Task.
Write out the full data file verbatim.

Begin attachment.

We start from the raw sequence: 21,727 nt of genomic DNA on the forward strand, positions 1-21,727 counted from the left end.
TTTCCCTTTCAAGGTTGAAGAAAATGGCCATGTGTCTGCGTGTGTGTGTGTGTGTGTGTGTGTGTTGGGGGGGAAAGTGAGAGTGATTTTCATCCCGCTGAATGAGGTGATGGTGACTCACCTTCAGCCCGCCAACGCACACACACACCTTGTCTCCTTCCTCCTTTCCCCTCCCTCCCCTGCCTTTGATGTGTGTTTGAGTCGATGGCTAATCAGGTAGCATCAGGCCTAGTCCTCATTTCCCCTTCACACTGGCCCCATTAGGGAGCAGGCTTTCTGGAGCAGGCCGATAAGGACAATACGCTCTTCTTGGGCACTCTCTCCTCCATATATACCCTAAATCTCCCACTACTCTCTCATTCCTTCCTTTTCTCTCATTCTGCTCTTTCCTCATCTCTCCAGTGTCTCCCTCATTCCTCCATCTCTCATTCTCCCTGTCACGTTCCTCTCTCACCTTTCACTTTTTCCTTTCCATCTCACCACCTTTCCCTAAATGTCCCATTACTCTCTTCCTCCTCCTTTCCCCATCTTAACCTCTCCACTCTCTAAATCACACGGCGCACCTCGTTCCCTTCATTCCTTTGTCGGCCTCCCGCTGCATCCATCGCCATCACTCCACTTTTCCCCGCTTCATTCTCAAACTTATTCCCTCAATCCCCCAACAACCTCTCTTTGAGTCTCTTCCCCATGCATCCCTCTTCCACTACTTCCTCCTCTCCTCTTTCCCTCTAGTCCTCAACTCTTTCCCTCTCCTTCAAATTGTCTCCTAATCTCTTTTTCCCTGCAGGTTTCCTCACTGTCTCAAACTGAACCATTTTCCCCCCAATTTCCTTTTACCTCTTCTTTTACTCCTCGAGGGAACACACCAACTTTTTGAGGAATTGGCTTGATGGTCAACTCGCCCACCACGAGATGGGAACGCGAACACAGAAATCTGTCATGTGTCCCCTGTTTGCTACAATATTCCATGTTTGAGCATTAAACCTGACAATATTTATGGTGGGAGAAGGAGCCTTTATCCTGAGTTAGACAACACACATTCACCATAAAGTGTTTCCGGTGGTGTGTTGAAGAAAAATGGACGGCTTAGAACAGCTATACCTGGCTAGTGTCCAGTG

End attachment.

We start from the raw sequence: 21,727 nt of genomic DNA on the forward strand, positions 1-21,727 counted from the left end.
TTTCCCTTTCAAGGTTGAAGAAAATGGCCATGTGTCTGCGTGTGTGTGTGTGTGTGTGTGTGTGTTGGGGGGGAAAGTGAGAGTGATTTTCATCCCGCTGAATGAGGTGATGGTGACTCACCTTCAGCCCGCCAACGCACACACACACCTTGTCTCCTTCCTCCTTTCCCCTCCCTCCCCTGCCTTTGATGTGTGTTTGAGTCGATGGCTAATCAGGTAGCATCAGGCCTAGTCCTCATTTCCCCTTCACACTGGCCCCATTAGGGAGCAGGCTTTCTGGAGCAGGCCGATAAGGACAATACGCTCTTCTTGGGCACTCTCTCCTCCATATATACCCTAAATCTCCCACTACTCTCTCATTCCTTCCTTTTCTCTCATTCTGCTCTTTCCTCATCTCTCCAGTGTCTCCCTCATTCCTCCATCTCTCATTCTCCCTGTCACGTTCCTCTCTCACCTTTCACTTTTTCCTTTCCATCTCACCACCTTTCCCTAAATGTCCCATTACTCTCTTCCTCCTCCTTTCCCCATCTTAACCTCTCCACTCTCTAAATCACACGGCGCACCTCGTTCCCTTCATTCCTTTGTCGGCCTCCCGCTGCATCCATCGCCATCACTCCACTTTTCCCCGCTTCATTCTCAAACTTATTCCCTCAATCCCCCAACAACCTCTCTTTGAGTCTCTTCCCCATGCATCCCTCTTCCACTACTTCCTCCTCTCCTCTTTCCCTCTAGTCCTCAACTCTTTCCCTCTCCTTCAAATTGTCTCCTAATCTCTTTTTCCCTGCAGGTTTCCTCACTGTCTCAAACTGAACCATTTTCCCCCCAATTTCCTTTTACCTCTTCTTTTACTCCTCGAGGGAACACACCAACTTTTTGAGGAATTGGCTTGATGGTCAACTCGCCCACCACGAGATGGGAACGCGAACACAGAAATCTGTCATGTGTCCCCTGTTTGCTACAATATTCCATGTTTGAGCATTAAACCTGACAATATTTATGGTGGGAGAAGGAGCCTTTATCCTGAGTTAGACAACACACATTCACCATAAAGTGTTTCCGGTGGTGTGTTGAAGAAAAATGGACGGCTTAGAACAGCTATACCTGGCTAGTGTCCAGTG